Some D.C. parents are apoplectic because Mayor Vincent C. Gray’s administration has begun the process of redefining boundaries used to assign students to traditional public schools. The effort comes way late in the education reform process — after dozens of schools have been shuttered and many others have undergone multimillion-dollar renovations.
Better late than never, right?
Besides, Deputy Mayor for Education Abigail Smith appears to have developed a good process that includes the citizen-anchored D.C. Advisory Committee on Student Assignment. She will co-chair that panel with John Hill — a highly respected business leader who, as president of the public library board, helped to lead a renaissance of the city’s neighborhood libraries. Technical support is being provided by individuals such as Smith’s policy adviser, Claudia Lujan, who, in another incarnation, helped Capitol Hill parents advance their plan to revitalize D.C. Public Schools (DCPS) middle schools. Multiple portals — focus groups, small working committees and an online survey — have been established to facilitate additional public input. A report is expected in May.
Many parents of children who attend schools outside their neighborhoods worry that those students will be forced to leave. Their concern is understandable, though District officials have offered assurances that this won’t happen. But is spitball-throwing a fear-allaying exercise? Perhaps they really don’t want change. Many parents have learned how to exploit DCPS’s gerrymandered boundaries. Others have mastered the out-of-boundary lottery, which is de facto school busing.
The complainers have ignored an unvarnished truth: The current anachronistic system, the result of ill-conceived efforts to desegregate the city’s schools, is inequitable and injurious to thousands of children. It has stripped some neighborhoods — not just those that are poor — of vital socioeconomic resources.
Middle-class Ward 4 families, for example, have been encouraged to abandon their high schools for others, particularly Wilson High School in Ward 3. Its boundary tracks through Wards 1, 2, 4 and 6. That has meant persistent overcrowding at Wilson, as Ward 4 schools such as Roosevelt High School have gone underused. And since school budgets are based on enrollments, that has meant Wilson can offer academic programs that other schools, including some in Ward 4, cannot afford.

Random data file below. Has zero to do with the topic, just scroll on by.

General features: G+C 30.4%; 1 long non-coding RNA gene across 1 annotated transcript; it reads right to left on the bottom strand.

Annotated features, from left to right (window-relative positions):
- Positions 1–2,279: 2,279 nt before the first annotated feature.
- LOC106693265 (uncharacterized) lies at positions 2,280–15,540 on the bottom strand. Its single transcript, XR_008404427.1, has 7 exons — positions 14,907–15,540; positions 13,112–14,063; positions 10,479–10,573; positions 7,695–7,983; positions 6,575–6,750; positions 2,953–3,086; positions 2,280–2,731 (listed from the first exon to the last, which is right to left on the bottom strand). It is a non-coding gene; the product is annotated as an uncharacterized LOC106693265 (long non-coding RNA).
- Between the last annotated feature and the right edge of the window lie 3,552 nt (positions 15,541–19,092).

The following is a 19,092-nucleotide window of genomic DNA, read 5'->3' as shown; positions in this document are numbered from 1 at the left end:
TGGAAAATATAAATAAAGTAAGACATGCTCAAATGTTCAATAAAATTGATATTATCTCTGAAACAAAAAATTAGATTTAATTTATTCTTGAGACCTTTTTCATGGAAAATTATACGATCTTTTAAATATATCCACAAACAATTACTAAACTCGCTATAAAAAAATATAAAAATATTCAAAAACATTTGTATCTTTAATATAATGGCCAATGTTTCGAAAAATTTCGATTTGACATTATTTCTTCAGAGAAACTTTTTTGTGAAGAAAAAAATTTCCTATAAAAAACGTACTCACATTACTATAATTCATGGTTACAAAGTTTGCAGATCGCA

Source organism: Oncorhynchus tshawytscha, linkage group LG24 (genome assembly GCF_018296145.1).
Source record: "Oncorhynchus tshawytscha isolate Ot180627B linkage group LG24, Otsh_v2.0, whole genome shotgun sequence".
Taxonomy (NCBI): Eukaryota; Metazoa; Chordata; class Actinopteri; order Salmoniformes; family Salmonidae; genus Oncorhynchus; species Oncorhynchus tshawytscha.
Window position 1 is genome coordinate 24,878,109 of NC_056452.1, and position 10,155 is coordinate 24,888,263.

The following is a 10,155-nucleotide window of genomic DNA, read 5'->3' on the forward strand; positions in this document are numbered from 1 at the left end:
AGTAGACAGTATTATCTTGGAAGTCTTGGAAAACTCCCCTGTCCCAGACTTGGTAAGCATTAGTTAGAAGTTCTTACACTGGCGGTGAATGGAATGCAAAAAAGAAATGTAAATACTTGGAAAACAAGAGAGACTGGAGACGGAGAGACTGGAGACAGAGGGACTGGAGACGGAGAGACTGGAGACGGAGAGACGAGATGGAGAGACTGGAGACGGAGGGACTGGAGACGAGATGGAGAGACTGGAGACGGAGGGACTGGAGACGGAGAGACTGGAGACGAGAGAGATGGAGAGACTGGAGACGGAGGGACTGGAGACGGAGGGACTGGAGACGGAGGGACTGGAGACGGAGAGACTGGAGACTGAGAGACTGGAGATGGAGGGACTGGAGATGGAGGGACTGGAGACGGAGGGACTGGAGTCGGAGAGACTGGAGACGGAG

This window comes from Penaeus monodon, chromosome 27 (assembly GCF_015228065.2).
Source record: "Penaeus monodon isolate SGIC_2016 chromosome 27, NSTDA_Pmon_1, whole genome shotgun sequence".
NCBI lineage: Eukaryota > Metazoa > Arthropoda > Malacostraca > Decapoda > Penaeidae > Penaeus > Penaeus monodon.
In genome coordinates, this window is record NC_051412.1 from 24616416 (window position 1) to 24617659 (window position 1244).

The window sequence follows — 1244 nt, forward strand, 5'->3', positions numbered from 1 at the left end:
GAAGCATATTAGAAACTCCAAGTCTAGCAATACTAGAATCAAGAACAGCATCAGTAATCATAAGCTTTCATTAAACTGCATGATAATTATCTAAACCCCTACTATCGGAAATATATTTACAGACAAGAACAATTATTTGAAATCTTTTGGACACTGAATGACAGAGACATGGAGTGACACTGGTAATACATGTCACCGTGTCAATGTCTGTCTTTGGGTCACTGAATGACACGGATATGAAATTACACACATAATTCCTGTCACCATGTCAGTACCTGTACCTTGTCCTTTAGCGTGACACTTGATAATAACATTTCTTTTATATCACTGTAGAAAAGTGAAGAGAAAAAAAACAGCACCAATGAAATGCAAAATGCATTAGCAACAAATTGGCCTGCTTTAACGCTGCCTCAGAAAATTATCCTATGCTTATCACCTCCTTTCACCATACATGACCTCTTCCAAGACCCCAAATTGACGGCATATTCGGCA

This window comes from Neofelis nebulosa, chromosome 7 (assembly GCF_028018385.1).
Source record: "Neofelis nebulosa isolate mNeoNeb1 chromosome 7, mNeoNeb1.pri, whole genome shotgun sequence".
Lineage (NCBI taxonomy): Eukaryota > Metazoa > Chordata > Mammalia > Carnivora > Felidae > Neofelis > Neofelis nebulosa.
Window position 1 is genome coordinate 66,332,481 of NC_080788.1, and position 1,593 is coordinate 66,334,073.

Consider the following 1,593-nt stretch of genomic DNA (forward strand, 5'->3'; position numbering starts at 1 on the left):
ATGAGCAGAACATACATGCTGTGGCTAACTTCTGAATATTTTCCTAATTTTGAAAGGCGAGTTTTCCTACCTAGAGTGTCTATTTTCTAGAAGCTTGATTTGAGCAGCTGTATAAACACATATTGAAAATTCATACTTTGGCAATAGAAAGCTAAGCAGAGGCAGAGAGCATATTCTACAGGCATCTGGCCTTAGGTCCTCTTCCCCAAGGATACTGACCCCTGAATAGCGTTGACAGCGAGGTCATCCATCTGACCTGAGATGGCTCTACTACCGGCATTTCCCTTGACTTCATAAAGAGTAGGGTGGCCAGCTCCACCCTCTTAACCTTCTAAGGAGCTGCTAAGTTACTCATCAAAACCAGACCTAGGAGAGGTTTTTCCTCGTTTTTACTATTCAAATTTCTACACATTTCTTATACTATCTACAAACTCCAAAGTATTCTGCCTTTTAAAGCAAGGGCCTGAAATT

“The [entire] ecosystem is under great stress,” said D.C. Council member David A. Catania (I-At Large), chairman of the Education Committee; he has scheduled a hearing for Friday on the boundary review process. “Any conversation that does not address quality is going to miss the mark.”
Lujan said the aim is “fair and clear school-choice and student-assignment policies” that provide families with “clarity, predictability and access to high-quality school options at locations that make sense for them.” She said the process also is meant “to support and strengthen neighborhood schools.”
One stumbling block: The assignment committee appears intent on pursuing “cross-feeder patterns” that would steer some DCPS students directly into charters. Children who might attend specialized DCPS academic programs at the elementary level that are not offered in succeeding grade levels at a traditional public school could opt to enroll in a charter to continue their course of study.
Implementing such cross-feeder patterns would require council approval. Catania is not keen on the idea, asserting that DCPS ought to be able to provide programs across grade levels. Many parents agree and have been advocating just that.
These parents understand that quality schools are not the exclusive domain of any particular education sector or geographic area. Rather, they are created mostly by families who are fully invested in their children, unwilling to accept excuses and ready to do hard work in collaboration with innovative teachers and experienced principals who receive sufficient financial support.
There has been talk of creating a satellite middle-school campus for the highly successful Benjamin Banneker Academic High School. In Hillcrest, a middle-class community in Southeast, residents, supported by Catania, have been negotiating with Schools Chancellor Kaya Henderson to create an application-admission middle or high school. They are conducting a survey, pushing to receive comments from 2,500 residents citywide. “We are trying to develop programs that appeal to residents across the district; this survey will help us get there,” said Jeanne Contardo. She, her husband and their neighbors are determined to spark a rebirth of their neighborhood schools.
Many students in Wards 7 and 8 “are being forced to cross the river to attend a quality school. That is fundamentally unfair,” said Contardo, whose daughter attends Anne Beers Elementary. “We’d like to create a model and provide opportunities so they don’t have to. . . . In fact, we think people from the other side of the river will want to come here,”
Contardo said Hillcrest residents hope to open their new school in the fall 2015. “It’s crazy aggressive.”
But not impossible — especially if the boundary advisory committee and parents are unwaveringly dedicated to the vision of a high-quality, equitable traditional public school system serving all residents right where they live.
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